7. corey21

    corey21
    Expand Collapse
    Minister of Fire

    Joined:
    Oct 28, 2010
    Messages:
    2,245
    Likes Received:
    294
    Loc:
    Soutwest VA
    To me it don't sound like a good idea to vacuum ashes never know when a glowing ember could get vacuumed up.
     
    Collapse Signature Expand Signature
  8. mj5001

    mj5001
    Expand Collapse
    Member

    Joined:
    Oct 15, 2011
    Messages:
    160
    Likes Received:
    0
    Loc:
    United States
    How do you use the filter "bags" ? I have a 6 gallon shop-vac that uses a cartridge filter but how in the heck do you install a bag? better a drywall dust bag or a hepa cartridge filter I wonder?
     
  9. mj5001

    mj5001
    Expand Collapse
    Member

    Joined:
    Oct 15, 2011
    Messages:
    160
    Likes Received:
    0
    Loc:
    United States
    Ok -- saw a tutorial on the Shop vac site.

    Seems to me, the bags may be better for fine dust or ashes?
     
  10. Seasoned Oak

    Seasoned Oak
    Expand Collapse
    Minister of Fire

    Joined:
    Oct 17, 2008
    Messages:
    4,310
    Likes Received:
    758
    Loc:
    Eastern Central PA
    I bought a shop-vac from wall mart just to be able to get those big filter bags. I use it to clean chimney soot. I shovel out ashes but use the shop vac to clear ash out of the secondary air holes.
     
    Collapse Signature Expand Signature
  11. begreen

    begreen
    Expand Collapse
    Mooderator
    Staff Member

    Joined:
    Nov 18, 2005
    Messages:
    60,657
    Likes Received:
    7,676
    Loc:
    South Puget Sound, WA
    The bag attaches to the suction port, inside the drum. Seasoned Oak, check with your local hardware store.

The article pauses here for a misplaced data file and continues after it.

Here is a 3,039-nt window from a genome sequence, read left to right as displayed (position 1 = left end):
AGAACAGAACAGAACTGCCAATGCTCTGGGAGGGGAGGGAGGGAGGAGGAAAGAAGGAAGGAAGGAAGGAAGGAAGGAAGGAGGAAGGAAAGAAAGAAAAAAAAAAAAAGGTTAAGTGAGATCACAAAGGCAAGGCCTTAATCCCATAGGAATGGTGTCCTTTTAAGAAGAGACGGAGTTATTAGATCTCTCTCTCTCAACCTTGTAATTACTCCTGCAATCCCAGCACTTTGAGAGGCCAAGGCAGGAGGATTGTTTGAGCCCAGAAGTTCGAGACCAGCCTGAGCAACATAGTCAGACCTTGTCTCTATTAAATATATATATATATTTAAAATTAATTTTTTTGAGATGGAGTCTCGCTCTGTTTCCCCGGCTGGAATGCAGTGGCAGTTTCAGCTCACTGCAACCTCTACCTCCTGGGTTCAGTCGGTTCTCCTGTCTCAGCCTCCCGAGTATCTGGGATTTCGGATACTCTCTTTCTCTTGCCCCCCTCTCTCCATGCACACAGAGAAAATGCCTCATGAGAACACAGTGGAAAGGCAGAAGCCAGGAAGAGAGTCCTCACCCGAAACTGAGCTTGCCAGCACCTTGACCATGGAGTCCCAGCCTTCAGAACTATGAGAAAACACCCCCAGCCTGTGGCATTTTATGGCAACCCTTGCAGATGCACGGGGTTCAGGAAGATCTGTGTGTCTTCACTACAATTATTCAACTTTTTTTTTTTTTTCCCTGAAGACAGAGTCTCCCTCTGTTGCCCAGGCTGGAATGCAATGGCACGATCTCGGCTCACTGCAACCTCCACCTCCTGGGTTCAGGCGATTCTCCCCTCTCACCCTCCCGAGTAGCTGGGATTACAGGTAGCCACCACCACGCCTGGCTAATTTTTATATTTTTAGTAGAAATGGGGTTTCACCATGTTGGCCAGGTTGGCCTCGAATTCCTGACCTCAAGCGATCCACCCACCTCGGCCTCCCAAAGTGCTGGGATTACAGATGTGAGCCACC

Collapse Signature Expand Signature
  12. David Tackett

    David Tackett
    Expand Collapse
    Member

    Joined:
    Oct 17, 2012
    Messages:
    178
    Likes Received:
    30
    Loc:
    Waynesburg, Kentucky
    Only time I use a shop vac to vacuum ashes out of the firebox, is when I shut down for the season and I KNOW there are no embers remaining, because the stove has not been used for a week or two. I do shop vac around my stove to clean the area, but I ensure there are no embers or coals around.
     
    Collapse Signature Expand Signature
  13. mj5001

    mj5001
    Expand Collapse
    Member

    Joined:
    Oct 15, 2011
    Messages:
    160
    Likes Received:
    0
    Loc:
    United States
    do you use the bag WITH the cartridge filter? seems like the bg gets squeezed with it in there. I have a 6 gallon shop-vac
     
  14. lopiliberty

    lopiliberty
    Expand Collapse
    Minister of Fire

    Joined:
    Oct 7, 2011
    Messages:
    904
    Likes Received:
    285
    Loc:
    Mineral County, WV